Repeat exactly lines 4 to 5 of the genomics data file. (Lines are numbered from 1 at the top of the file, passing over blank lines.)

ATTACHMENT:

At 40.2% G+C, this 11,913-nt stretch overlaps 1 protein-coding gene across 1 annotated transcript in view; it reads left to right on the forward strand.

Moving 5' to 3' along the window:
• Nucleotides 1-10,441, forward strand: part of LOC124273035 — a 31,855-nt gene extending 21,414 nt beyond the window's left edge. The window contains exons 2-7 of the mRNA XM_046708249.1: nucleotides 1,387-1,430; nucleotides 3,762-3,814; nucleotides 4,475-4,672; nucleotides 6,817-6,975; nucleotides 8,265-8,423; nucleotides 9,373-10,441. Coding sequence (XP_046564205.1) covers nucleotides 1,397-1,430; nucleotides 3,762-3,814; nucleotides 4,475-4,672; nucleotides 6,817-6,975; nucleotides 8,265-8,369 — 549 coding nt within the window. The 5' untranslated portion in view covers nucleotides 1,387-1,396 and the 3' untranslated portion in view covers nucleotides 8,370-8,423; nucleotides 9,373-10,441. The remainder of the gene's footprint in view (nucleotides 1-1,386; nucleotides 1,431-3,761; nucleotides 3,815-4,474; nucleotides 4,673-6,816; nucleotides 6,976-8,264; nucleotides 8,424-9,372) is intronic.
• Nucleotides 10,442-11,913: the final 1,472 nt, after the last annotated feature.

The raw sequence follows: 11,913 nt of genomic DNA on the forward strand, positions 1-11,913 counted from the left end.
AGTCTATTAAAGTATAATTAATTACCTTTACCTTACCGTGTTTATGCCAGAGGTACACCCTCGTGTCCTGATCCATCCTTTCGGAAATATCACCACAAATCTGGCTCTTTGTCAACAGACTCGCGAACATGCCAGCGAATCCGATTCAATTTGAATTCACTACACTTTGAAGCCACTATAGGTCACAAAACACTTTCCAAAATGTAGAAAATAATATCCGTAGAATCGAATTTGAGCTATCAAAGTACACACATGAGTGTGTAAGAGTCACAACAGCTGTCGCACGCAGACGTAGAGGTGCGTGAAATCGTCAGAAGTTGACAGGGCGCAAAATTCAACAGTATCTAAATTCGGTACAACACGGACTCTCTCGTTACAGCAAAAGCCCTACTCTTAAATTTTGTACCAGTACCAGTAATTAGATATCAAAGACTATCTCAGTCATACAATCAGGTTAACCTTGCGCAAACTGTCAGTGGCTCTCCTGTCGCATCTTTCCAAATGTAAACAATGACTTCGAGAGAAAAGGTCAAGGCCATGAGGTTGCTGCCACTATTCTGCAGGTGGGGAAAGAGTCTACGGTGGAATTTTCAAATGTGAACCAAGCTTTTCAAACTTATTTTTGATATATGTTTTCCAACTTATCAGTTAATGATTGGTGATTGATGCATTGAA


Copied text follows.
• Nucleotides 10,442-11,913: the final 1,472 nt, after the last annotated feature.

The raw sequence follows: 11,913 nt of genomic DNA on the forward strand, positions 1-11,913 counted from the left end.